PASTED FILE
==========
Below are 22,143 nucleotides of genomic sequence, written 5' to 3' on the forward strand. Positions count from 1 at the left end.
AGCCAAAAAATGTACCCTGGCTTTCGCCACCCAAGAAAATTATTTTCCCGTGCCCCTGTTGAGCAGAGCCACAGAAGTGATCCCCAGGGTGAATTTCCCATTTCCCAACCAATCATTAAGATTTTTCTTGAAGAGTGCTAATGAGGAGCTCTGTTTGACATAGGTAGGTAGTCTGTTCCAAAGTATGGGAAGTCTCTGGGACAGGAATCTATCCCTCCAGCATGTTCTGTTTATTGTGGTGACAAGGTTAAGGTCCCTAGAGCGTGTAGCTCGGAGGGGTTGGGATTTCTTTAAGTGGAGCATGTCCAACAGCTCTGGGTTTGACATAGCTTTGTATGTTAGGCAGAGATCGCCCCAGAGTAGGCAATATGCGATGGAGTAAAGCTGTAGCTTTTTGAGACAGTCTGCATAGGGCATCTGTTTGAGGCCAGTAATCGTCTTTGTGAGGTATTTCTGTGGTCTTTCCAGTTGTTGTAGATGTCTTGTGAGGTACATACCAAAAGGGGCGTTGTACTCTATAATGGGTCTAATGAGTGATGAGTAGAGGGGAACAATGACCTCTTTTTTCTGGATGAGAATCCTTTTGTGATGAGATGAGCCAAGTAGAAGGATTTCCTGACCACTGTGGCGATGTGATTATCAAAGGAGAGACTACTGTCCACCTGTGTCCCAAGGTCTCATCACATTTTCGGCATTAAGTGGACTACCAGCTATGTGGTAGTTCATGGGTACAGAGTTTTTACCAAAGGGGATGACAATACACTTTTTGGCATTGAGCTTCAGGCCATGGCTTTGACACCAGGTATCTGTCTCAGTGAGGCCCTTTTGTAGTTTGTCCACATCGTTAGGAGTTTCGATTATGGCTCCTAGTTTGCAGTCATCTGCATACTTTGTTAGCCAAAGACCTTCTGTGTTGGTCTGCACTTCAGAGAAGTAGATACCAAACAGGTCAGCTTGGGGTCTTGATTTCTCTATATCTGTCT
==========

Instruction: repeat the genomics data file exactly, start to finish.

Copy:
Below are 22,143 nucleotides of genomic sequence, written 5' to 3' on the forward strand. Positions count from 1 at the left end.
AGCCAAAAAATGTACCCTGGCTTTCGCCACCCAAGAAAATTATTTTCCCGTGCCCCTGTTGAGCAGAGCCACAGAAGTGATCCCCAGGGTGAATTTCCCATTTCCCAACCAATCATTAAGATTTTTCTTGAAGAGTGCTAATGAGGAGCTCTGTTTGACATAGGTAGGTAGTCTGTTCCAAAGTATGGGAAGTCTCTGGGACAGGAATCTATCCCTCCAGCATGTTCTGTTTATTGTGGTGACAAGGTTAAGGTCCCTAGAGCGTGTAGCTCGGAGGGGTTGGGATTTCTTTAAGTGGAGCATGTCCAACAGCTCTGGGTTTGACATAGCTTTGTATGTTAGGCAGAGATCGCCCCAGAGTAGGCAATATGCGATGGAGTAAAGCTGTAGCTTTTTGAGACAGTCTGCATAGGGCATCTGTTTGAGGCCAGTAATCGTCTTTGTGAGGTATTTCTGTGGTCTTTCCAGTTGTTGTAGATGTCTTGTGAGGTACATACCAAAAGGGGCGTTGTACTCTATAATGGGTCTAATGAGTGATGAGTAGAGGGGAACAATGACCTCTTTTTTCTGGATGAGAATCCTTTTGTGATGAGATGAGCCAAGTAGAAGGATTTCCTGACCACTGTGGCGATGTGATTATCAAAGGAGAGACTACTGTCCACCTGTGTCCCAAGGTCTCATCACATTTTCGGCATTAAGTGGACTACCAGCTATGTGGTAGTTCATGGGTACAGAGTTTTTACCAAAGGGGATGACAATACACTTTTTGGCATTGAGCTTCAGGCCATGGCTTTGACACCAGGTATCTGTCTCAGTGAGGCCCTTTTGTAGTTTGTCCACATCGTTAGGAGTTTCGATTATGGCTCCTAGTTTGCAGTCATCTGCATACTTTGTTAGCCAAAGACCTTCTGTGTTGGTCTGCACTTCAGAGAAGTAGATACCAAACAGGTCAGCTTGGGGTCTTGATTTCTCTATATCTGTCT